I thought somewhat distantly
of the terrorist’s sad heart—
there is a day when it draws near me.
Unless we try to understand “the terrorist’s sad heart” of which the poet Ishikawa Takuboku talks here, we will not be able to escape the traumatic chain of hatred creating hatred and blood washing blood.
“This is war. There are only enemies and friends. Countries that protect terrorists are enemies. For enemies there can only be retaliation,” the US President responded immediately. And immediately the Japanese leadership offered comprehensive support. Japan, which until then, held a neutral position and retained good relations with Islamic countries, lost the precious chance to contribute to world peace through diplomacy. Now with total support extended to the US, which clamors about military attacks on Islamic countries, Japan naturally becomes as good as an enemy.
It was natural that fear of terror would emerge on Okinawa, which houses 75% of military bases in Japan. By September 27, only two weeks after 9/11, 54 schools had cancelled trips, which amounts to 9,200 students and teachers, and group tours involving roughly 6,000 people had also canceled.
US bases on the main Okinawan island
At my school, too, we had to consider whether to make the trip as planned. Already it would involve 5% for hotel cancellation fees. If we waited until less than one month before the trip, the percentage would rise, and we would have to pay other cancellation fees including transportation.
“Sensei! Are we really going to go to Okinawa?” students began to ask us, worried. When I asked my class of 40 students, ten answered that they were worried. Students spoke to me. “Sensei, my parents say, if they were school teachers, they would never take students to Okinawa.” “My parents ask, ‘What is the school doing?’”
I thought that this wouldn’t work. Who can say it’s all right? If pressed to answer whether we could guarantee safety, no one could reply “Yes.”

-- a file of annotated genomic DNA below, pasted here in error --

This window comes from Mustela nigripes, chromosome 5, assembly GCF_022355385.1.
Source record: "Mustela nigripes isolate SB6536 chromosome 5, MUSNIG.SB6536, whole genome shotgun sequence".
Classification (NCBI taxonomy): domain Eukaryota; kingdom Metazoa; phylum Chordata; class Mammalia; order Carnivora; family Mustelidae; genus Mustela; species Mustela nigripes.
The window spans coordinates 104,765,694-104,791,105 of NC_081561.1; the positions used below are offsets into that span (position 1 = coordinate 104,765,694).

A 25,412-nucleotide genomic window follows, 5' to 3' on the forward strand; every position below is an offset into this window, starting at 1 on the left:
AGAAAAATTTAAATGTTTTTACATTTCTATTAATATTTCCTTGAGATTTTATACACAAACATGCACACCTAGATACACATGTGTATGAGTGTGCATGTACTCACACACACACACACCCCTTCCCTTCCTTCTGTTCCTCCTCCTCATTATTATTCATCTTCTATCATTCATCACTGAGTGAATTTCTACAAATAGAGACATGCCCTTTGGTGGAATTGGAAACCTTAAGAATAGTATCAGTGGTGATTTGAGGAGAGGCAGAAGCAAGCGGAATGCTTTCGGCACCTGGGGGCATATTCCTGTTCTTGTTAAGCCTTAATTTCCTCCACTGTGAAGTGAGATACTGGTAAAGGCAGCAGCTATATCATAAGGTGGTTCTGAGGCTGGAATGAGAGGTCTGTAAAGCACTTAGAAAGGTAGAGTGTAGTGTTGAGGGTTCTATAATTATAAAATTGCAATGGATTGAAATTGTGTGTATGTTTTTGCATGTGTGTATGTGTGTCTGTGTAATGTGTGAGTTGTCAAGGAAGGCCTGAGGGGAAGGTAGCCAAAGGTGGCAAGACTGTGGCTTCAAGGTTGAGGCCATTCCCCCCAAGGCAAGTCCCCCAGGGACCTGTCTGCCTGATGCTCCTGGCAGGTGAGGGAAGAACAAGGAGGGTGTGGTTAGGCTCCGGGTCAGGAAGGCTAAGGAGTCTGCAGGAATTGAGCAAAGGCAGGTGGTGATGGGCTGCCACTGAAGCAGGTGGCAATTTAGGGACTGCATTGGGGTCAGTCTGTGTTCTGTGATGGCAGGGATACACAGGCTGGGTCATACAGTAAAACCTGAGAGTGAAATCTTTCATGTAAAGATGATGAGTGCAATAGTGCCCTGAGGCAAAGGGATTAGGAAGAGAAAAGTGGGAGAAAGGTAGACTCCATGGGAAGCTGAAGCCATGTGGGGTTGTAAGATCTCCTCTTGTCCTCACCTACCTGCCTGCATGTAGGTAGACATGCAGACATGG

We had no choice but to cancel the trip. As teachers of the grade, we sent out copies of a letter, dated October 9 explaining the decision to parents.
Then, we received an amazing document. Dated October 16, it was issued by the Director-General, Ministry of Land, Infrastructure, Transport and Tourism and addressed to the Director-General, Bureau of Primary and Secondary Education, Ministry of Education, Culture, Sports, Science and Technology. It was titled: “Concerning the carrying out of school trips to Okinawa Prefecture on the basis of the situation following the multiple terrorist attacks in the US.” Copies were sent to schools through prefectural boards of education.
“Due to the influence of multiple terrorist attacks, cancellations of school trips to Okinawa are occurring one after another, but the life of Okinawan people goes on as usual without any particular influence, and transport and sightseeing facilities are doing normal business. In carrying out school trips from now on, it is hoped that this situation on Okinawa will be given due consideration and trips will take place as far as possible according to plan.”
“Many schools are also changing their overseas to domestic trips. Due to problems of capacity of transportation and hotels, selection of substitute destinations is becoming difficult. Changing the destination to Okinawa from the mainland would be worth considering as an effective means to avoid having to cancel school trips entirely.”
What absence of recognition and imagination is this? We understand the great difficulty in Okinawa, enough to feel pain ourselves. Trying to stop the tour cancellations the prefecture is sending personnel and documents in the name of governor to airlines and travel agencies. However, what the country and the Ministry of Land, Infrastructure, Transport and Tourism, and the Ministry of Education, Culture, Sports, Science and Technology should do is to study the factors that invited this situation, and try to direct politics and policies in the direction of overcoming those concerns.
At about the same time, a letter of October 20 came from the Okinawan hotel whose reservation we had canceled, referring to their painful situation in words that seemed more than just for business purposes, but also demonstrating concern about us.
“We sincerely regret receipt of your letter the other day about the cancelation of your school’s trip. We imagine that it must have been a difficult choice from the standpoint of the school having the care of many students.
“The dispute that started with outbreaks of terror in the States has exerted great negative influence in many areas, inside and outside the country, and now the situation is such that the blow to the economy, especially, is difficult to foresee.
“The Okinawan economy, which depends heavily on sightseeing, is now in a disastrous state due to cancellations of school and other trips from the mainland, leading to a matter of life or death for many tourist agencies.
“From next year onward, please select Okinawa, ”the island that can send messages of peace to the world,” and please select our hotel. Finally, we pray that this year’s school trip will be memorable for the students.”